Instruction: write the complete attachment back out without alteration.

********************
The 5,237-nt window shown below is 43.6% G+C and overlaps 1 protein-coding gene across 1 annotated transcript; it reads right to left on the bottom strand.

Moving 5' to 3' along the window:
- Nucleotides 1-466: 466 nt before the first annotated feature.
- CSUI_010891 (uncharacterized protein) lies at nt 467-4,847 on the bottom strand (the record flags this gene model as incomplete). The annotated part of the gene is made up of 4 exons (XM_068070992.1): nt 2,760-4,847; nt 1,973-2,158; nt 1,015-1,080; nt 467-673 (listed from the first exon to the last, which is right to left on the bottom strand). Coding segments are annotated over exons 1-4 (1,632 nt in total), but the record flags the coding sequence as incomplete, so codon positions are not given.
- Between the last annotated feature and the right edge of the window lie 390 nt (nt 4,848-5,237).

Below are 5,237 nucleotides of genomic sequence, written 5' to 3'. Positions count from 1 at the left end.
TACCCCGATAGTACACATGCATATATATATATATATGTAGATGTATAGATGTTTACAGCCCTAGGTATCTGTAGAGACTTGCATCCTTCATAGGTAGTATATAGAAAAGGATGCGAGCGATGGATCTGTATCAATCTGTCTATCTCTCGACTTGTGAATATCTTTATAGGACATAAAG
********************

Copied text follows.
The 5,237-nt window shown below is 43.6% G+C and overlaps 1 protein-coding gene across 1 annotated transcript; it reads right to left on the bottom strand.

Moving 5' to 3' along the window:
- Nucleotides 1-466: 466 nt before the first annotated feature.
- CSUI_010891 (uncharacterized protein) lies at nt 467-4,847 on the bottom strand (the record flags this gene model as incomplete). The annotated part of the gene is made up of 4 exons (XM_068070992.1): nt 2,760-4,847; nt 1,973-2,158; nt 1,015-1,080; nt 467-673 (listed from the first exon to the last, which is right to left on the bottom strand). Coding segments are annotated over exons 1-4 (1,632 nt in total), but the record flags the coding sequence as incomplete, so codon positions are not given.
- Between the last annotated feature and the right edge of the window lie 390 nt (nt 4,848-5,237).

Below are 5,237 nucleotides of genomic sequence, written 5' to 3'. Positions count from 1 at the left end.
TACCCCGATAGTACACATGCATATATATATATATATGTAGATGTATAGATGTTTACAGCCCTAGGTATCTGTAGAGACTTGCATCCTTCATAGGTAGTATATAGAAAAGGATGCGAGCGATGGATCTGTATCAATCTGTCTATCTCTCGACTTGTGAATATCTTTATAGGACATAAAG